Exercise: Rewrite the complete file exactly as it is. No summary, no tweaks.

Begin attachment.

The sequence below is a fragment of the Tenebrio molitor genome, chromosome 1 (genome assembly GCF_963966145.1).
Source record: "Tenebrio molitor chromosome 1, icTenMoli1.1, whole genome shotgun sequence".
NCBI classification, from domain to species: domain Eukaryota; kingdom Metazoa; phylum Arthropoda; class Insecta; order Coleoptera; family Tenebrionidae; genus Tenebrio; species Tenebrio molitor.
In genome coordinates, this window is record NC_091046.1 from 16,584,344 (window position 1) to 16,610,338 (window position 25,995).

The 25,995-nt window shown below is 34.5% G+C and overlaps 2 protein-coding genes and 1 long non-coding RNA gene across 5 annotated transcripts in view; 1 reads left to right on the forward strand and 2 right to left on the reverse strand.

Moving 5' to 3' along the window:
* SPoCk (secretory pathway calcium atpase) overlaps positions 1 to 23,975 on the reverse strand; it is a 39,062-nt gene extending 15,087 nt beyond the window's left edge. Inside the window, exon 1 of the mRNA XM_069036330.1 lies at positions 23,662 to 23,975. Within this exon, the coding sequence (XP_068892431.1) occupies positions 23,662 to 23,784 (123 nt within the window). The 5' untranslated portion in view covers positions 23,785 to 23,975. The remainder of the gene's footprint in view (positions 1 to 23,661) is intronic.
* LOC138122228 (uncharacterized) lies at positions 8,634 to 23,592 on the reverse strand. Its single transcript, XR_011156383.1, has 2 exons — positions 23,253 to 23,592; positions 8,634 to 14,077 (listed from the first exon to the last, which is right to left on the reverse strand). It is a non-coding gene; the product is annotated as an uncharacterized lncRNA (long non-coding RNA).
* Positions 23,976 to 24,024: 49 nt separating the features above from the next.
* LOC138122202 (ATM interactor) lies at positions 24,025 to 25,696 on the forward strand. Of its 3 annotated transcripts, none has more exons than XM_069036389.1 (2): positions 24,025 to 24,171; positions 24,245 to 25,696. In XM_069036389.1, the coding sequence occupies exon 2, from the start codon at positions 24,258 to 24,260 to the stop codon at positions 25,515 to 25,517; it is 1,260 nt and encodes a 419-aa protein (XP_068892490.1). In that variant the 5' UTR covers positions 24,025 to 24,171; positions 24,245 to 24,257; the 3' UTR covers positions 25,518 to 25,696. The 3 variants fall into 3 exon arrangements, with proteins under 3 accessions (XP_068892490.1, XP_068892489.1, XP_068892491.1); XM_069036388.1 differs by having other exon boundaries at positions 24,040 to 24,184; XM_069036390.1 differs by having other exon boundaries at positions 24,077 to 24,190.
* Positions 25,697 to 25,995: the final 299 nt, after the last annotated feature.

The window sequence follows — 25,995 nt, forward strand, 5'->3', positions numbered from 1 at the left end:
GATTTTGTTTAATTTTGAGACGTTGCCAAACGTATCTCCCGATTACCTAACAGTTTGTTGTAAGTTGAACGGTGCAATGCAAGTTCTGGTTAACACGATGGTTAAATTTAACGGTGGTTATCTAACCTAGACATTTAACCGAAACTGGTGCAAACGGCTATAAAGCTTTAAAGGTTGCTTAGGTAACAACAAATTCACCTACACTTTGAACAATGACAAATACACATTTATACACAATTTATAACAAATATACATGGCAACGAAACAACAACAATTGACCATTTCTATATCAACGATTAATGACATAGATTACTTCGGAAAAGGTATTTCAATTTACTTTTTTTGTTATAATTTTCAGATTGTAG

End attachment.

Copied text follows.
The sequence below is a fragment of the Tenebrio molitor genome, chromosome 1 (genome assembly GCF_963966145.1).
Source record: "Tenebrio molitor chromosome 1, icTenMoli1.1, whole genome shotgun sequence".
NCBI classification, from domain to species: domain Eukaryota; kingdom Metazoa; phylum Arthropoda; class Insecta; order Coleoptera; family Tenebrionidae; genus Tenebrio; species Tenebrio molitor.
In genome coordinates, this window is record NC_091046.1 from 16,584,344 (window position 1) to 16,610,338 (window position 25,995).

The 25,995-nt window shown below is 34.5% G+C and overlaps 2 protein-coding genes and 1 long non-coding RNA gene across 5 annotated transcripts in view; 1 reads left to right on the forward strand and 2 right to left on the reverse strand.

Moving 5' to 3' along the window:
* SPoCk (secretory pathway calcium atpase) overlaps positions 1 to 23,975 on the reverse strand; it is a 39,062-nt gene extending 15,087 nt beyond the window's left edge. Inside the window, exon 1 of the mRNA XM_069036330.1 lies at positions 23,662 to 23,975. Within this exon, the coding sequence (XP_068892431.1) occupies positions 23,662 to 23,784 (123 nt within the window). The 5' untranslated portion in view covers positions 23,785 to 23,975. The remainder of the gene's footprint in view (positions 1 to 23,661) is intronic.
* LOC138122228 (uncharacterized) lies at positions 8,634 to 23,592 on the reverse strand. Its single transcript, XR_011156383.1, has 2 exons — positions 23,253 to 23,592; positions 8,634 to 14,077 (listed from the first exon to the last, which is right to left on the reverse strand). It is a non-coding gene; the product is annotated as an uncharacterized lncRNA (long non-coding RNA).
* Positions 23,976 to 24,024: 49 nt separating the features above from the next.
* LOC138122202 (ATM interactor) lies at positions 24,025 to 25,696 on the forward strand. Of its 3 annotated transcripts, none has more exons than XM_069036389.1 (2): positions 24,025 to 24,171; positions 24,245 to 25,696. In XM_069036389.1, the coding sequence occupies exon 2, from the start codon at positions 24,258 to 24,260 to the stop codon at positions 25,515 to 25,517; it is 1,260 nt and encodes a 419-aa protein (XP_068892490.1). In that variant the 5' UTR covers positions 24,025 to 24,171; positions 24,245 to 24,257; the 3' UTR covers positions 25,518 to 25,696. The 3 variants fall into 3 exon arrangements, with proteins under 3 accessions (XP_068892490.1, XP_068892489.1, XP_068892491.1); XM_069036388.1 differs by having other exon boundaries at positions 24,040 to 24,184; XM_069036390.1 differs by having other exon boundaries at positions 24,077 to 24,190.
* Positions 25,697 to 25,995: the final 299 nt, after the last annotated feature.

The window sequence follows — 25,995 nt, forward strand, 5'->3', positions numbered from 1 at the left end:
GATTTTGTTTAATTTTGAGACGTTGCCAAACGTATCTCCCGATTACCTAACAGTTTGTTGTAAGTTGAACGGTGCAATGCAAGTTCTGGTTAACACGATGGTTAAATTTAACGGTGGTTATCTAACCTAGACATTTAACCGAAACTGGTGCAAACGGCTATAAAGCTTTAAAGGTTGCTTAGGTAACAACAAATTCACCTACACTTTGAACAATGACAAATACACATTTATACACAATTTATAACAAATATACATGGCAACGAAACAACAACAATTGACCATTTCTATATCAACGATTAATGACATAGATTACTTCGGAAAAGGTATTTCAATTTACTTTTTTTGTTATAATTTTCAGATTGTAG